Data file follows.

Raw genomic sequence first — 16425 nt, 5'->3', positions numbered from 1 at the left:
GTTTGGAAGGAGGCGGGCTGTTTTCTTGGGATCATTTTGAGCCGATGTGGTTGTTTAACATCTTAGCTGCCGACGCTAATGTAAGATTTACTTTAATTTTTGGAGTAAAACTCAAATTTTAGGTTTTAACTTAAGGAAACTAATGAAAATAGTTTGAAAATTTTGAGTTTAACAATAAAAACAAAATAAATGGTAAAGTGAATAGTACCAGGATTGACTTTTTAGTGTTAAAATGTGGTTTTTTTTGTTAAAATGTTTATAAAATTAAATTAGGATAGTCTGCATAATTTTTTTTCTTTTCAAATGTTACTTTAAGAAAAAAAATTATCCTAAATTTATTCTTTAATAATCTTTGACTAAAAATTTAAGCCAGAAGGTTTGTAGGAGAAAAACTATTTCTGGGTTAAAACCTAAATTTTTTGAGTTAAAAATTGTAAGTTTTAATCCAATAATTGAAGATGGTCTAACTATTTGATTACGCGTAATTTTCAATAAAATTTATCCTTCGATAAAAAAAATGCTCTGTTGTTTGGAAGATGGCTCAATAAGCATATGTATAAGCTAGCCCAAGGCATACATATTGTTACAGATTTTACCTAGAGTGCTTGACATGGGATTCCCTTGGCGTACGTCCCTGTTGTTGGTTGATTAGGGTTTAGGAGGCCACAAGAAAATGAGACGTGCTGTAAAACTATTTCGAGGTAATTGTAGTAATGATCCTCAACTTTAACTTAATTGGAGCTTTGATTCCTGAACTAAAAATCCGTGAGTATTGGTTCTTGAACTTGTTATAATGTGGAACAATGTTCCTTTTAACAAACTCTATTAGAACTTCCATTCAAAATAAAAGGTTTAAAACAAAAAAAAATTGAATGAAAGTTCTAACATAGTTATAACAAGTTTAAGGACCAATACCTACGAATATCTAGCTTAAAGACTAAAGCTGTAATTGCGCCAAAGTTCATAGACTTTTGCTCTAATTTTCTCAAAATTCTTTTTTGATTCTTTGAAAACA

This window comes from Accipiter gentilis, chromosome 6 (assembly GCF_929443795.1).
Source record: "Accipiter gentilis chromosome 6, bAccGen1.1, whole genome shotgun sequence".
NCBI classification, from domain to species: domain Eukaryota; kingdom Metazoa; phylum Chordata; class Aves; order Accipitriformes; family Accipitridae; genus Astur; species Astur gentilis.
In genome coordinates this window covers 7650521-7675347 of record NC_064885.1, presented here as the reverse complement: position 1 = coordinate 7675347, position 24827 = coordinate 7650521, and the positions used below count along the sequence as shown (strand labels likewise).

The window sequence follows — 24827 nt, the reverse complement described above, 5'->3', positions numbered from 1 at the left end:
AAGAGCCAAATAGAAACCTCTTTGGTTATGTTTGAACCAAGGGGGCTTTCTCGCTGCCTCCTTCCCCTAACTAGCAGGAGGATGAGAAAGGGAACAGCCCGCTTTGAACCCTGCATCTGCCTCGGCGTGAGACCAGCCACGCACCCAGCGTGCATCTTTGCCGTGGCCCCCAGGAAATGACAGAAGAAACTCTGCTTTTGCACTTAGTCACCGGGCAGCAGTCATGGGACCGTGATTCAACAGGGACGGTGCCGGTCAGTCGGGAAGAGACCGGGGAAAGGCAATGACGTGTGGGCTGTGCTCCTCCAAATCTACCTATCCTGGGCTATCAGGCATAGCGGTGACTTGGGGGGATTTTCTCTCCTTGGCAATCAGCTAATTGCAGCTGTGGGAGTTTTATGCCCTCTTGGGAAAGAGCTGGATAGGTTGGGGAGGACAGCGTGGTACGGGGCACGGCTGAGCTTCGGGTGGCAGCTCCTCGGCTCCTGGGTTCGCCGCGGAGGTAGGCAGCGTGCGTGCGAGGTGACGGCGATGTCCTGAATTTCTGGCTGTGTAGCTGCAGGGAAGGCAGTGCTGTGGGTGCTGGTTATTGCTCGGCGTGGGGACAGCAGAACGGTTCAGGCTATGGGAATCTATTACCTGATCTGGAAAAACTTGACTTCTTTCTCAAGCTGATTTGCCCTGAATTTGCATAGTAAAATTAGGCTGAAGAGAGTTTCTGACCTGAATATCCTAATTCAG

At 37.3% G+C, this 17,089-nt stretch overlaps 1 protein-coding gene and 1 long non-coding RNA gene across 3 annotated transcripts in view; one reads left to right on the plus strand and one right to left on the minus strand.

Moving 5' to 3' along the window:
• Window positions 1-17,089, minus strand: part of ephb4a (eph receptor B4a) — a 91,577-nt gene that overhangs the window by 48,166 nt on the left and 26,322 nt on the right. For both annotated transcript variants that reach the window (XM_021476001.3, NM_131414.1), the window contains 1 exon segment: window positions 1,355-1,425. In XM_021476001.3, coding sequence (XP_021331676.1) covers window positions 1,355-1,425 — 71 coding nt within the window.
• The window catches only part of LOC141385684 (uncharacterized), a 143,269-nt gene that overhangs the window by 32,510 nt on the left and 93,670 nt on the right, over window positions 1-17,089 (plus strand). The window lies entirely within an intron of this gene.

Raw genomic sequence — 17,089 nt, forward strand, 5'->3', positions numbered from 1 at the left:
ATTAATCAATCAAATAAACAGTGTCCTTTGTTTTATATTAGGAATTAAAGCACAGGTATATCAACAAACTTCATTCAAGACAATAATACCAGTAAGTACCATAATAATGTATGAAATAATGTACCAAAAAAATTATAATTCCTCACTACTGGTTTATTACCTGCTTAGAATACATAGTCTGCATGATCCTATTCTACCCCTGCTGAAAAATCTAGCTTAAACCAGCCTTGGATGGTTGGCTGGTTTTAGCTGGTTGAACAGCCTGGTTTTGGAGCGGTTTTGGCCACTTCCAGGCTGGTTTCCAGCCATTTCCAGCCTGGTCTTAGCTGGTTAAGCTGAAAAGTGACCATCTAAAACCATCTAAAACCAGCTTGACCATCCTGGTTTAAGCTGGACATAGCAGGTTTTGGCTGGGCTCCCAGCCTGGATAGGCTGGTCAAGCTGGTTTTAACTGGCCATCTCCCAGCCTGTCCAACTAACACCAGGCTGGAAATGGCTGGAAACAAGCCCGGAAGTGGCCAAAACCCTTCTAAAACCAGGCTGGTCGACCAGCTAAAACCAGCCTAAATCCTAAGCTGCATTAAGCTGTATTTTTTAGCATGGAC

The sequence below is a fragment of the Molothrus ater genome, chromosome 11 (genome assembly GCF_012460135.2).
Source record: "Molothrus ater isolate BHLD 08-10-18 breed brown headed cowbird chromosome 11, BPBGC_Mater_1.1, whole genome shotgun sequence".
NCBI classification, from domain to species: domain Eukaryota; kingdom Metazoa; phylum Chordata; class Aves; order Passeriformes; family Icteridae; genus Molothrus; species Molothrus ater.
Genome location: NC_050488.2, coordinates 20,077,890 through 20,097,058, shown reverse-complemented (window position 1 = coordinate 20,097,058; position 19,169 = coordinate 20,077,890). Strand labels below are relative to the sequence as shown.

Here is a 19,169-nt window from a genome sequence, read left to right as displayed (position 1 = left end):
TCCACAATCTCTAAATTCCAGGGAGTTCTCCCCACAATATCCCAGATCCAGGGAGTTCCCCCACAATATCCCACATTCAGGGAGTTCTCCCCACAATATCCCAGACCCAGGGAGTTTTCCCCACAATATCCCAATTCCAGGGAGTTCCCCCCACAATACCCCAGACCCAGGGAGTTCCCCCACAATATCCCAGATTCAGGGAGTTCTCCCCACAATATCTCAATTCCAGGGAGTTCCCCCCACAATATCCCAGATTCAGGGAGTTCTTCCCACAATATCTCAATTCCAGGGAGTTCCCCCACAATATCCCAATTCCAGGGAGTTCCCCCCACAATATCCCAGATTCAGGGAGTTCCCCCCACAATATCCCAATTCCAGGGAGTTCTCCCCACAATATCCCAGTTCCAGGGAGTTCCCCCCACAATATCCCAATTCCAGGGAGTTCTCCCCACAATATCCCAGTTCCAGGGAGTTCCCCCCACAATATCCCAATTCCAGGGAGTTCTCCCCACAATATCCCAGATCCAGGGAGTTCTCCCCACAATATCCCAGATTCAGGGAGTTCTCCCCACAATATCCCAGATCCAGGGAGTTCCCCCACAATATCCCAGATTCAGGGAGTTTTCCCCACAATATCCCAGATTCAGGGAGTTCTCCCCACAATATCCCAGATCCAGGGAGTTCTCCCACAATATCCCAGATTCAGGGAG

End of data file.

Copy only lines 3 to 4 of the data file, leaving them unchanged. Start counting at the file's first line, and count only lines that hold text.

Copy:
This window comes from Accipiter gentilis, chromosome 6 (assembly GCF_929443795.1).
Source record: "Accipiter gentilis chromosome 6, bAccGen1.1, whole genome shotgun sequence".